As for urban slum facilities, just 19 per cent notified slums had pucca roads in Gujarat, which is worst than all other nine states surveyed. While the NSS notices a “marked improvement in the quality of the main road within the slum is seen since 2002”, it finds that “Orissa and Gujarat had the lowest proportions of notified slums with pucca main road within the slum.” Things were found to be no better with other facilities. As many as 59 per cent of notified and 53 per cent of non-notified slums suffered from water logging during monsoons, which is higher than all states except for Orissa. As for sanitation, the NSS report found that Gujarat’s 39 per cent notified slums and 48 per cent of non-notified slums did have latrines, as against the national average of 10 and 20 per cent respectively. This almost corroborates what the Census data suggest. .
Benjamin Stanwix’s study further throws light on Gujarat slums. Her survey suggested that “in the slums of Ahmedabad about 3,200 person-hours were spent each morning in just collecting water”, mainly by women. She adds, “This time could be productively spent elsewhere if households had access to their own reliable water source. Her survey suggests that “58 per cent of households spent more than 30 minutes per trip to fill water, and 27 per cent of the families had to travel more than one kilometre to obtain water. In addition, for those who used public taps installed by the municipality, water supply was available on average for only 2.5 hours per day.” As against this, “99 per cent of households who had their own water facility spent little time collecting water, while a large number who did not have their own tap spent substantial time on collecting water.”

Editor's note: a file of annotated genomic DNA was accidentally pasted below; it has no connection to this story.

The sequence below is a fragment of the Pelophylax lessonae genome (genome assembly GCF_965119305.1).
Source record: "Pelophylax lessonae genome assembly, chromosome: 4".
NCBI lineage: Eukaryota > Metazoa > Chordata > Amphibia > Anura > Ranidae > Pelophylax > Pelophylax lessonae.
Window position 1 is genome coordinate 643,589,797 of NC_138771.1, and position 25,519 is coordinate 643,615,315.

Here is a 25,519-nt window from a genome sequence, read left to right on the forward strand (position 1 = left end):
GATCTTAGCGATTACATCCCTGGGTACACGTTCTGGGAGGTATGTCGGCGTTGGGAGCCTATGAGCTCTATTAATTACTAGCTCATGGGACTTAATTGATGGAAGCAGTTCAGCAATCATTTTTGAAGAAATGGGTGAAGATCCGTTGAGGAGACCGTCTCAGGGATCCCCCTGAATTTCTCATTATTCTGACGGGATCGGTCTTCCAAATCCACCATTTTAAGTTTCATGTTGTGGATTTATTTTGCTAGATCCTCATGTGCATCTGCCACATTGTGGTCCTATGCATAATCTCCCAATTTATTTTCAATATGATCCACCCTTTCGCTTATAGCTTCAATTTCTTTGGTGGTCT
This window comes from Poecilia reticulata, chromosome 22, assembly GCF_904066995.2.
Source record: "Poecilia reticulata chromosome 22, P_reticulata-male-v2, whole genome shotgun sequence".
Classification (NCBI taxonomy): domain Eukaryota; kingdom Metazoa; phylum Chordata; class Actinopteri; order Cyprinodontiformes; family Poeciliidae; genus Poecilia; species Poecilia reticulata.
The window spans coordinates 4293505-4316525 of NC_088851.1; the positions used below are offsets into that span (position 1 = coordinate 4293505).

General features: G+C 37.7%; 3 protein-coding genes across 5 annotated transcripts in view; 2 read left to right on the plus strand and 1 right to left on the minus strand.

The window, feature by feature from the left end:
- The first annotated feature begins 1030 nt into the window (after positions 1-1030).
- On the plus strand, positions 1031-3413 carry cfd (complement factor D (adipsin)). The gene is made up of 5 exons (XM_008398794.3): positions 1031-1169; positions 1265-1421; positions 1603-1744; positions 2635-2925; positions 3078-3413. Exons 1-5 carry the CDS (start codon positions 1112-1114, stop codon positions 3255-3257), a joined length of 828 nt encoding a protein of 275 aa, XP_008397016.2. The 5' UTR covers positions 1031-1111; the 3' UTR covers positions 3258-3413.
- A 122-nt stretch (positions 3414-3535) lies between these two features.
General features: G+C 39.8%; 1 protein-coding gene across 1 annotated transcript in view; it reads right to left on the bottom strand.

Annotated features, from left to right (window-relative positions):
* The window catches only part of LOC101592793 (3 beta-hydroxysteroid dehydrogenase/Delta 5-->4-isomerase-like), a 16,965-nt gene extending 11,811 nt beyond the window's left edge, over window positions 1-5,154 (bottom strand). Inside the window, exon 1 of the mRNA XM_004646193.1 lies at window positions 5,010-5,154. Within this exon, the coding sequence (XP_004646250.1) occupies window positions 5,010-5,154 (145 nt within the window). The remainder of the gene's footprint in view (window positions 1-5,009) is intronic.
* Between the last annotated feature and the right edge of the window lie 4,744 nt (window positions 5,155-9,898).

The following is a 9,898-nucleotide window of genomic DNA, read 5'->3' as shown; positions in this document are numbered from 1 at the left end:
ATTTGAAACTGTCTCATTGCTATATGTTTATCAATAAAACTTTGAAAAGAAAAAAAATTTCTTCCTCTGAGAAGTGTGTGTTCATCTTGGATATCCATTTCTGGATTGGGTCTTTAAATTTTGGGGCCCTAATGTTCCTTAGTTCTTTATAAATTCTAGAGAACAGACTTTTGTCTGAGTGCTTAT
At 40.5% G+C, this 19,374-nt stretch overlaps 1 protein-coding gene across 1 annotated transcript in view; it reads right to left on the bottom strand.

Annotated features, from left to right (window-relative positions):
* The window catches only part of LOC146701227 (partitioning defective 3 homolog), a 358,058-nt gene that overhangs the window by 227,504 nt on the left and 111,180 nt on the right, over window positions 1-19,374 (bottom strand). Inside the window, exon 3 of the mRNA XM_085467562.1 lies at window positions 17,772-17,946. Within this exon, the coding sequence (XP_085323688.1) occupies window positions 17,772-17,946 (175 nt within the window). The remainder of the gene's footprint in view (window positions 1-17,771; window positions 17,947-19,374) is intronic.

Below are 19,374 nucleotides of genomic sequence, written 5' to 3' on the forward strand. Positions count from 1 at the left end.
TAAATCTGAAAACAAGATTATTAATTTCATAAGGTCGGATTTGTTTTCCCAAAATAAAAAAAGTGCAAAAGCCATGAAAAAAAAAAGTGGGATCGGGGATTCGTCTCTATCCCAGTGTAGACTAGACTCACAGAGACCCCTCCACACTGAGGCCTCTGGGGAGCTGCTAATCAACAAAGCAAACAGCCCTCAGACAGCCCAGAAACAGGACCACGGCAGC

The survey found that 14 per cent of the families of the slums defecated in the open, adding, “Of those who did not have their own toilet facility, 2,700 households stated that they urgently required a toilet in their house, and of these families 80 per cent showed willingness to pay to acquire a toilet.” Further, it was found that 17 per cent households did not have any storm water drainage, and only 10 per cent had no gutter for sewerage. “Of those that did have some kind of drainage, 20 per cent reported problems of water clogging. One-third of all households had to pay for repairs on their houses in the rainy season because of lack of drainage system or due to dysfunction of drains. The regression analysis done later in the report examines the impact of drainage on health”, the report stated.
Sanwix concluded, “Overall, the data showed that about one-third of the families who lived in slums were poor. Many lived in inadequate houses and had insufficient access to basic infrastructure such as water, toilet and drainage facilities. When asked to rate which resources were most urgently needed, the first three were water, toilet and drainage, respectively. Regarding savings, only few households said that they saved, and those who saved were almost exclusively households with higher incomes. Nearly two-thirds of households took e loans, and the majority of them took loan from informal sources. The regression analysis suggests that the basic amenities have relationship with the health of the households, and therefore, also with the monthly amount spent on healthcare.”